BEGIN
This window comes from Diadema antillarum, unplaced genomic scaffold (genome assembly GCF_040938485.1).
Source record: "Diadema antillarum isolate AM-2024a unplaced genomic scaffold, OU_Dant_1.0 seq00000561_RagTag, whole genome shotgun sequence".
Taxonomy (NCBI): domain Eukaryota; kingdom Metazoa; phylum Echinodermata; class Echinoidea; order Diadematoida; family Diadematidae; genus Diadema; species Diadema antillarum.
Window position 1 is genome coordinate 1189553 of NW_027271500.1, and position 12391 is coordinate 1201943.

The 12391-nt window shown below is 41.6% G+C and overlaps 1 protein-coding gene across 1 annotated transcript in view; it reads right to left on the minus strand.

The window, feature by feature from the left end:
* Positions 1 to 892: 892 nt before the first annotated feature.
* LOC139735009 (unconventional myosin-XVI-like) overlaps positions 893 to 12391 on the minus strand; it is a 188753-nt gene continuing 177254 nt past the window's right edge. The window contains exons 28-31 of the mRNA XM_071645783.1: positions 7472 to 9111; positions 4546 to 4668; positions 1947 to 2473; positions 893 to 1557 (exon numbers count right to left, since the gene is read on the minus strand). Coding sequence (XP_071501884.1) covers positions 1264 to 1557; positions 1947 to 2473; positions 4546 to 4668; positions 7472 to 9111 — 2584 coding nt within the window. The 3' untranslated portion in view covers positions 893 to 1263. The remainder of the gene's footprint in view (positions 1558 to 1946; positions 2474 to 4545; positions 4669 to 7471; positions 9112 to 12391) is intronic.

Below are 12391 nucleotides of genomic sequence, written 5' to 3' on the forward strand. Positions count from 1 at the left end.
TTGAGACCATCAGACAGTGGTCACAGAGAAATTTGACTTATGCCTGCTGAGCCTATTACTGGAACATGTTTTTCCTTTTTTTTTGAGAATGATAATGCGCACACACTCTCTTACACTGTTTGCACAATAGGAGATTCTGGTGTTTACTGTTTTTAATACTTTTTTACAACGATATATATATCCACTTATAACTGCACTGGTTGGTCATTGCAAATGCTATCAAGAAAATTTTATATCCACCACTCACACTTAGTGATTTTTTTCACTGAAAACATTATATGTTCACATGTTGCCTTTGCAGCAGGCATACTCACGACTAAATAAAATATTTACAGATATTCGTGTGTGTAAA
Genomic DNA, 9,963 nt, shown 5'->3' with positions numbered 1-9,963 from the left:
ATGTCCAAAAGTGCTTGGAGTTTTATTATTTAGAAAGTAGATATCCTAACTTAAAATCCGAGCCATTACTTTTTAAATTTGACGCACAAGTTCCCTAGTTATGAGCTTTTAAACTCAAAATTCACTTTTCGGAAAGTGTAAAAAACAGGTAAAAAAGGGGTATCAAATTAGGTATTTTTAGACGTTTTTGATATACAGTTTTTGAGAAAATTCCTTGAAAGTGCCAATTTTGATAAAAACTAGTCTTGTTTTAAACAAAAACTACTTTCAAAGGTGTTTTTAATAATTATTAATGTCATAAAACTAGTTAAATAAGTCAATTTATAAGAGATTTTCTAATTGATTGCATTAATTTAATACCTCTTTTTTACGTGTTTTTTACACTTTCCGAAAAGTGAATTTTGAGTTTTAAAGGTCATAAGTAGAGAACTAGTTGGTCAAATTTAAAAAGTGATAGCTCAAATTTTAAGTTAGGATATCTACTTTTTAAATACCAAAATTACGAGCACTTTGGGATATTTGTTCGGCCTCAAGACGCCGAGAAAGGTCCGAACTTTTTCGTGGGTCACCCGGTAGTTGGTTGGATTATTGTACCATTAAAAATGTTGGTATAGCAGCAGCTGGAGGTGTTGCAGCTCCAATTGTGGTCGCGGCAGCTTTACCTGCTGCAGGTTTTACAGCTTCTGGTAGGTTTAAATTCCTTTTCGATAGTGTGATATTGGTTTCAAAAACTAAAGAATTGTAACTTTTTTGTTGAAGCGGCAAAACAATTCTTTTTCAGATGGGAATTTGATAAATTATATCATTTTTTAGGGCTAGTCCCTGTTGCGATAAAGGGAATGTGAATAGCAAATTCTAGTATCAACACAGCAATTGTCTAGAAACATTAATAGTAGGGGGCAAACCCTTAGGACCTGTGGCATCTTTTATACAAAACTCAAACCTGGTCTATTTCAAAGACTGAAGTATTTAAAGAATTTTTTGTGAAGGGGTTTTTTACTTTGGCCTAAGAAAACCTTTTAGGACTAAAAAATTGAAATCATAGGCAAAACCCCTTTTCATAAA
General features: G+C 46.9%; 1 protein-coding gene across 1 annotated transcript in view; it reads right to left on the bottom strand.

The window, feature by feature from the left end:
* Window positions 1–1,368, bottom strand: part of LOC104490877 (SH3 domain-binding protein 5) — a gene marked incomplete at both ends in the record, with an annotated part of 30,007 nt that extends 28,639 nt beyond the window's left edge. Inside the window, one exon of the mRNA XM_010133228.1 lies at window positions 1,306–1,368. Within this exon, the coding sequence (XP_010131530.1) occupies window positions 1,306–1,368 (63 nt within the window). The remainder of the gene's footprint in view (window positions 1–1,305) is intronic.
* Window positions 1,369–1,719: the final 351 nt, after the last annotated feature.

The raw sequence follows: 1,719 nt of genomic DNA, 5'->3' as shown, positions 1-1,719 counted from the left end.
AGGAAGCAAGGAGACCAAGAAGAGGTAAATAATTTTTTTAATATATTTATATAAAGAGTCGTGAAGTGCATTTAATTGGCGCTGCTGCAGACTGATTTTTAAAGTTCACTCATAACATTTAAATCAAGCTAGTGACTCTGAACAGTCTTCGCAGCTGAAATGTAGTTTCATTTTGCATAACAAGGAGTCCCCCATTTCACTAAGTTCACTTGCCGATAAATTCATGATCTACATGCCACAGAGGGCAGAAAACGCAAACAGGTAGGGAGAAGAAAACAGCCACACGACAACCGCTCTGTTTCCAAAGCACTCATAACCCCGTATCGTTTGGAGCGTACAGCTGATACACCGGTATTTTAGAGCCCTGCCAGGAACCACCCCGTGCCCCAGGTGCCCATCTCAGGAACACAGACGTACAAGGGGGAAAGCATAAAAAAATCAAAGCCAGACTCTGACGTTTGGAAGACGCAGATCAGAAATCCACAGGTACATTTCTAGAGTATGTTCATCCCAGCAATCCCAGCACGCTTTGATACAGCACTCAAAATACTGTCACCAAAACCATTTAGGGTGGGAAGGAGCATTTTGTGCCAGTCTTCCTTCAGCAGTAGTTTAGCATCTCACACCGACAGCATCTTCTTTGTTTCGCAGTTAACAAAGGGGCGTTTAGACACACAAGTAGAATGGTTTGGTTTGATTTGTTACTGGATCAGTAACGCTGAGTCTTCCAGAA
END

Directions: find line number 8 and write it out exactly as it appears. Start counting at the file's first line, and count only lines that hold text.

* LOC139735009 (unconventional myosin-XVI-like) overlaps positions 893 to 12391 on the minus strand; it is a 188753-nt gene continuing 177254 nt past the window's right edge. The window contains exons 28-31 of the mRNA XM_071645783.1: positions 7472 to 9111; positions 4546 to 4668; positions 1947 to 2473; positions 893 to 1557 (exon numbers count right to left, since the gene is read on the minus strand). Coding sequence (XP_071501884.1) covers positions 1264 to 1557; positions 1947 to 2473; positions 4546 to 4668; positions 7472 to 9111 — 2584 coding nt within the window. The 3' untranslated portion in view covers positions 893 to 1263. The remainder of the gene's footprint in view (positions 1558 to 1946; positions 2474 to 4545; positions 4669 to 7471; positions 9112 to 12391) is intronic.